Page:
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Learn about the temporary shortage of specialized infant formulas and what you can do.
Update - November 2022
Canada's supply of extensively hydrolysed and amino acid-based formulas is stable. In October 2022, certain extensively hydrolyzed products returned to store shelves. Some products may be out of stock, but alternate formats or comparable products from other brands are usually available.
Imported products that do not have a bilingual label are still available for order at the pharmacy counter while supplies last. Bilingual labelling for these products is available on Health Canada's website and from your pharmacist. Speak to your pharmacist to learn more about the products available for ordering.
Infant formula supply
Since May 2022, there has been a limited supply of hypoallergenic formulas for babies with food allergies and certain medical conditions. These hypoallergenic formulas include:
- extensively hydrolyzed formulas for babies with moderate food allergies
- amino acid-based formulas for babies with complex or severe food allergies
Specialized infant formulas should be reserved for infants with medical conditions.
Health Canada does not recommend extensively hydrolyzed formulas:
- to prevent food allergies
- for infants who are sensitive to lactose, unless they also have an allergy or another medical condition requiring these formulas
Health Canada has approved certain infant formulas from other countries to be sold in Canada during the shortage. These formulas meet the same safety standards as Canadian products.
For more information, visit Government of Canada: Information for families on the limited supply of infant formula.
How this affects you
During the shortage, pharmacies kept all hypoallergenic formulas behind the counter. Some extensively hydrolyzed products started returning to store shelves in October 2022.
Health Canada allowed certain infant formulas from other countries to be sold in Canada temporarily to alleviate the shortage, including extensively hydrolyzed and amino acid-based formulas. These formulas meet the same safety standards as Canadian products.
If you cannot find your usual infant formula
There are alternatives if your usual formula is not available.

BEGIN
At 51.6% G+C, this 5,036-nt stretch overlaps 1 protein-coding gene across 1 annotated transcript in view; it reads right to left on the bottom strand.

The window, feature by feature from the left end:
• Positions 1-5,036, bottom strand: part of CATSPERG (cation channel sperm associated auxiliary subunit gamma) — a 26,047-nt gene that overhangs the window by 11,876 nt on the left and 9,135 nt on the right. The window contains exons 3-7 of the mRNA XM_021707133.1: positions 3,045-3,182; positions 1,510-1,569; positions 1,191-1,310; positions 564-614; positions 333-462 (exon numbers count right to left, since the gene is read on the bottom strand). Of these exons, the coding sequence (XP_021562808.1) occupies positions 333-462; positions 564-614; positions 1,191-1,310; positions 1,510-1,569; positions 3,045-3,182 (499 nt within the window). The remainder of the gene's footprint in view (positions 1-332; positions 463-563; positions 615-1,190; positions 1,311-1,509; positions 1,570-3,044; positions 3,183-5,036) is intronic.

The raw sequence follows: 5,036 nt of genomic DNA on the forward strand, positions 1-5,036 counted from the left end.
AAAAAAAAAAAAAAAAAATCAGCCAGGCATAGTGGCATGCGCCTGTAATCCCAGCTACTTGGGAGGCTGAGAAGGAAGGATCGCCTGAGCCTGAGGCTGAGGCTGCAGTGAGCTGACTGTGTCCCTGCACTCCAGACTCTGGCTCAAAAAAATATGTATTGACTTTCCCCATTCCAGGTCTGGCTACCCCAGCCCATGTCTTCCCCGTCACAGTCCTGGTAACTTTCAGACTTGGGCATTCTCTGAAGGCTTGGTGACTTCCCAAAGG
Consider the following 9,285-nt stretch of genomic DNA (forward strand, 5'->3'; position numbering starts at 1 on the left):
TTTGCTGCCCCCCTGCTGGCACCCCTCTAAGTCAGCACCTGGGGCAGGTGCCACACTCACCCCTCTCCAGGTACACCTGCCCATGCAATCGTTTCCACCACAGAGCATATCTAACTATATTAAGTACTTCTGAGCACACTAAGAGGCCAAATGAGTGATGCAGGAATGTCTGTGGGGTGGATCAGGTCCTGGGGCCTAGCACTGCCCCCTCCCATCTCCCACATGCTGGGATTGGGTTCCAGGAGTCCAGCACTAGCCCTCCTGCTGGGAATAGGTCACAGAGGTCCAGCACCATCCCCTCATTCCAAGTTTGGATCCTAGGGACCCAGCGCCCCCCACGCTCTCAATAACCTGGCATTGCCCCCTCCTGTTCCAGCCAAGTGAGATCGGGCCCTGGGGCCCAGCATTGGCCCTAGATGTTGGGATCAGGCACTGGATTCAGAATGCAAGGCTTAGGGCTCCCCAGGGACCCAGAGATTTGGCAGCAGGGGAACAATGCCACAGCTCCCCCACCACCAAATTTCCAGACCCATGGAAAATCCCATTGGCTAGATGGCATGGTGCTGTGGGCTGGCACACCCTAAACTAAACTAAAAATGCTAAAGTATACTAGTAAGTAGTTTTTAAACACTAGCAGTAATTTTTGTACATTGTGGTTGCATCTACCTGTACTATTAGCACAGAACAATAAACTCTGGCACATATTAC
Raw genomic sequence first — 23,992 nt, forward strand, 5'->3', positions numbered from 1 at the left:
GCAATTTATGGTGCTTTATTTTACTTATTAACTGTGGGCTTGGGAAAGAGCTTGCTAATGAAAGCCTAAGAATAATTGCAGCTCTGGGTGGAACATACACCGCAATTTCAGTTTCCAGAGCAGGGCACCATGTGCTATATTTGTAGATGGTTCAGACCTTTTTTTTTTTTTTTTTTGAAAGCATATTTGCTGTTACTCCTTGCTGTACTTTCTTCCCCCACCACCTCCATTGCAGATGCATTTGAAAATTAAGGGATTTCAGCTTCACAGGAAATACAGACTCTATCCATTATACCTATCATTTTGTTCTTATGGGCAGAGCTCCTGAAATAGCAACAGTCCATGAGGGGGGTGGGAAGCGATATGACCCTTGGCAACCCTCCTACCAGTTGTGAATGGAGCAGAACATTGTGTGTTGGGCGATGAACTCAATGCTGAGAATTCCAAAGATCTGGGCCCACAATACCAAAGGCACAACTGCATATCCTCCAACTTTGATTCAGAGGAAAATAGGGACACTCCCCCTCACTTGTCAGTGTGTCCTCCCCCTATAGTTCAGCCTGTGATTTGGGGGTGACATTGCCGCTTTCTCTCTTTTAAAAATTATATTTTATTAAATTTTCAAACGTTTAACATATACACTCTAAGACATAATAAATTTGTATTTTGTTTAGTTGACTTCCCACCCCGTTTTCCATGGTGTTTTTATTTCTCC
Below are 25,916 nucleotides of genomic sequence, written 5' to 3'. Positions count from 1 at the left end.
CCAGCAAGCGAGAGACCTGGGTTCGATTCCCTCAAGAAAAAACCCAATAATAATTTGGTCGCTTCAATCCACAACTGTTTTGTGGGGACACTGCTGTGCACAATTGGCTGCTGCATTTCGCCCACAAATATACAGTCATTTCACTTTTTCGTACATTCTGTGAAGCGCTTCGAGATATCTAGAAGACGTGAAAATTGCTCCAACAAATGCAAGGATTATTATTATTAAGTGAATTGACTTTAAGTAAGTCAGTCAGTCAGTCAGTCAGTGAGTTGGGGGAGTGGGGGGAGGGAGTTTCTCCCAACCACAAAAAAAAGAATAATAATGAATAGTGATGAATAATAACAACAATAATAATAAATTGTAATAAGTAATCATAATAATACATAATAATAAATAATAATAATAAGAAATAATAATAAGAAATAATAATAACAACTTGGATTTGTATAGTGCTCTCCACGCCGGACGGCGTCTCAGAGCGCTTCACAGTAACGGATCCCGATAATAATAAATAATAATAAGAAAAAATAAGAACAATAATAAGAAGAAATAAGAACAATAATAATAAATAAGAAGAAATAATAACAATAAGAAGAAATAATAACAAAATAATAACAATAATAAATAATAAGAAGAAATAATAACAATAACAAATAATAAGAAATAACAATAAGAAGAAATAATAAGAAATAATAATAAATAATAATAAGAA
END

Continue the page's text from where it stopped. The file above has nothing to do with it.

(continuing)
Your baby’s health care provider can help identify alternate infant formula, if necessary, and can provide strategies to help your baby adjust to a new product. Your pharmacist can help order equivalent hypoallergenic products that are not found on shelves.
To get help:
- Speak to a community pharmacist or
- Speak to your baby's health care provider or
- Call 8-1-1 to discuss your baby's needs with a registered dietitian, registered nurse or pharmacist
It's normal for babies to take time adjusting to a new formula. They may become gassy or fussy, but this should improve in a few days. Speak to a health care provider if you have questions. Call 9-1-1 for any severe symptoms, including:
- difficulty breathing
- generalized hives
- loss of consciousness
- severe diarrhea (sometimes with blood in poop)
For more information on symptoms of a severe allergic reaction (anaphylaxis) and what to do, visit HealthLinkBC's Severe Allergic Reaction (Anaphylaxis).
If you are combining bottle-feeding and breastfeeding, try to maintain your breastmilk supply. Talk to a health care provider if you need advice about an allergen-free diet.
What you should not do
- Do not buy more infant formula than you need
- Do not make homemade infant formula. It can put your baby's health at serious risk
- Do not dilute or water down infant formula to extend its use. This dilutes the nutritional content of the formula and puts your baby's health at risk
- Do not use formula from other countries unless they are approved by Health Canada
- Do not use infant formula from online or unknown sources
- Do not use breast milk from online sources or directly from other individuals
- Do not substitute other beverages for infant formula, such as:
- Cow's milk
- Goat's milk
- Evaporated milk
- Fortified or unfortified plant-based beverages (soy, oat, rice, almond, coconut and cashew)
Where to find help
- Speak to your community pharmacist for support accessing specialized infant formula
- Speak to a health care provider about your baby's needs, possible alternative products and how to transition your baby to them
- Call HealthLink BC at 8-1-1 to speak with a registered dietitian, registered nurse or pharmacist
What caused the shortage of specialized formulas?
A temporary closure of a large manufacturing plant in the U.S. caused a shortage of specialized infant formulas across Canada. It was also caused by a recall of some formulas that the plant produces. The plant re-opened on July 1, 2022, but may not return to full production capacity until 2023. Although the situation is not completely back to normal, the supply of extensively hydrolysed and amino acid-based formulas has stabilized in Canada. Health Canada continues to monitor the availability of infant formula products closely.
Last Updated: November 17, 2022